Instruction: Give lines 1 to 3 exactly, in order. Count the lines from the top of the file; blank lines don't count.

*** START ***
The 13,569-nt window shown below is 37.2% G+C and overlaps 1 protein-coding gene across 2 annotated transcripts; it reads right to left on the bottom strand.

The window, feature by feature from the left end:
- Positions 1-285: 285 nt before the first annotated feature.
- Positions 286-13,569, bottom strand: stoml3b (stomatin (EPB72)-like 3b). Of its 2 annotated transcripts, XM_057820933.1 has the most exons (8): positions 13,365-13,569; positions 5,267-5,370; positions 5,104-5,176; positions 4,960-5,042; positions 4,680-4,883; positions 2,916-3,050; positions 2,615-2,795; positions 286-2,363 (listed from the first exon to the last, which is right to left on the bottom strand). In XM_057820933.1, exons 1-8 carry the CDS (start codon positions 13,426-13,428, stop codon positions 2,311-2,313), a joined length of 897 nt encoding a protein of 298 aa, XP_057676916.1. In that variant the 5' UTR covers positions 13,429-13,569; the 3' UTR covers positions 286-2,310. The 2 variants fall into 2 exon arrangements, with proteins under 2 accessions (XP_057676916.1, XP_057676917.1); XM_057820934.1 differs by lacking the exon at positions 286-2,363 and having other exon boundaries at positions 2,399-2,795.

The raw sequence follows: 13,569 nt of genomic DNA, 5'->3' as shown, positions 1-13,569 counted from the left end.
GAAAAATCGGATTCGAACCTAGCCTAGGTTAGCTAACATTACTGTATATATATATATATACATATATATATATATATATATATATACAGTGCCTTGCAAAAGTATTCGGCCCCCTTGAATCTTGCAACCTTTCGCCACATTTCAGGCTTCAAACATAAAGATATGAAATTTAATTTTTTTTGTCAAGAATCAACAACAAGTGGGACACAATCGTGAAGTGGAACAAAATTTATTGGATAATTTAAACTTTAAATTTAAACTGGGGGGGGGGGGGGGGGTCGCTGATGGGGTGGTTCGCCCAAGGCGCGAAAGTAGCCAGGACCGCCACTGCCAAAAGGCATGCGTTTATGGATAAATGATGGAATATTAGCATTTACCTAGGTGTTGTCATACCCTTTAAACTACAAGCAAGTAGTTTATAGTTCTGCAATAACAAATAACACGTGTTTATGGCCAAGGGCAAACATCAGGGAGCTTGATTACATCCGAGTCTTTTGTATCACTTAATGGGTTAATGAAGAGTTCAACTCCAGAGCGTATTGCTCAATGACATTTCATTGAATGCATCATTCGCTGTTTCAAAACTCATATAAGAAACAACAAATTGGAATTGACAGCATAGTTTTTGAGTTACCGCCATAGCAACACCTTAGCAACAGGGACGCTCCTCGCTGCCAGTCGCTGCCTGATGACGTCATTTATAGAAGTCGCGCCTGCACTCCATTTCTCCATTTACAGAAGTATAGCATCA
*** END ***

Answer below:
The 13,569-nt window shown below is 37.2% G+C and overlaps 1 protein-coding gene across 2 annotated transcripts; it reads right to left on the bottom strand.

The window, feature by feature from the left end:
- Positions 1-285: 285 nt before the first annotated feature.